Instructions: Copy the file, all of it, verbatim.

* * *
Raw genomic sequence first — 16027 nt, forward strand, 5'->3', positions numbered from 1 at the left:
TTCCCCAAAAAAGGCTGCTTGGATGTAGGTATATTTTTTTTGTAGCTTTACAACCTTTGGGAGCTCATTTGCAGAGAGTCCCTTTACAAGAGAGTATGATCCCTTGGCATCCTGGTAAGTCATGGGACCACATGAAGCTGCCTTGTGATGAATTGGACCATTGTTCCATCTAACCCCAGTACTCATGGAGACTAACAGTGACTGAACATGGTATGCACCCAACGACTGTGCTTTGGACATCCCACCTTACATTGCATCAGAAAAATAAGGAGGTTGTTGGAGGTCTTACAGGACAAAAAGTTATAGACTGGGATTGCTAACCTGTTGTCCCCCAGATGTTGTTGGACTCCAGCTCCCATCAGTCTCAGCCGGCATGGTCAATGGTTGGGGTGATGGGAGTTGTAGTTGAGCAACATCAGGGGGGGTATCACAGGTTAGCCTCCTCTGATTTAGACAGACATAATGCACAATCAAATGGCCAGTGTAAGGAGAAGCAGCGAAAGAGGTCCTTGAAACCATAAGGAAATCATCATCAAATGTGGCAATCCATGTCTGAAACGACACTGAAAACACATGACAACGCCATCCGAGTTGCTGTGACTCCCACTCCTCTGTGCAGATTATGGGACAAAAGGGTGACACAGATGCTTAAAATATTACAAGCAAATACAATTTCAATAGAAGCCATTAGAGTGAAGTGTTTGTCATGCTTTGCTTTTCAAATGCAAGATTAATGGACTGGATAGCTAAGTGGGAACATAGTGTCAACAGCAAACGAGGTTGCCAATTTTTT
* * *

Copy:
Raw genomic sequence first — 16027 nt, forward strand, 5'->3', positions numbered from 1 at the left:
TTCCCCAAAAAAGGCTGCTTGGATGTAGGTATATTTTTTTTGTAGCTTTACAACCTTTGGGAGCTCATTTGCAGAGAGTCCCTTTACAAGAGAGTATGATCCCTTGGCATCCTGGTAAGTCATGGGACCACATGAAGCTGCCTTGTGATGAATTGGACCATTGTTCCATCTAACCCCAGTACTCATGGAGACTAACAGTGACTGAACATGGTATGCACCCAACGACTGTGCTTTGGACATCCCACCTTACATTGCATCAGAAAAATAAGGAGGTTGTTGGAGGTCTTACAGGACAAAAAGTTATAGACTGGGATTGCTAACCTGTTGTCCCCCAGATGTTGTTGGACTCCAGCTCCCATCAGTCTCAGCCGGCATGGTCAATGGTTGGGGTGATGGGAGTTGTAGTTGAGCAACATCAGGGGGGGTATCACAGGTTAGCCTCCTCTGATTTAGACAGACATAATGCACAATCAAATGGCCAGTGTAAGGAGAAGCAGCGAAAGAGGTCCTTGAAACCATAAGGAAATCATCATCAAATGTGGCAATCCATGTCTGAAACGACACTGAAAACACATGACAACGCCATCCGAGTTGCTGTGACTCCCACTCCTCTGTGCAGATTATGGGACAAAAGGGTGACACAGATGCTTAAAATATTACAAGCAAATACAATTTCAATAGAAGCCATTAGAGTGAAGTGTTTGTCATGCTTTGCTTTTCAAATGCAAGATTAATGGACTGGATAGCTAAGTGGGAACATAGTGTCAACAGCAAACGAGGTTGCCAATTTTTT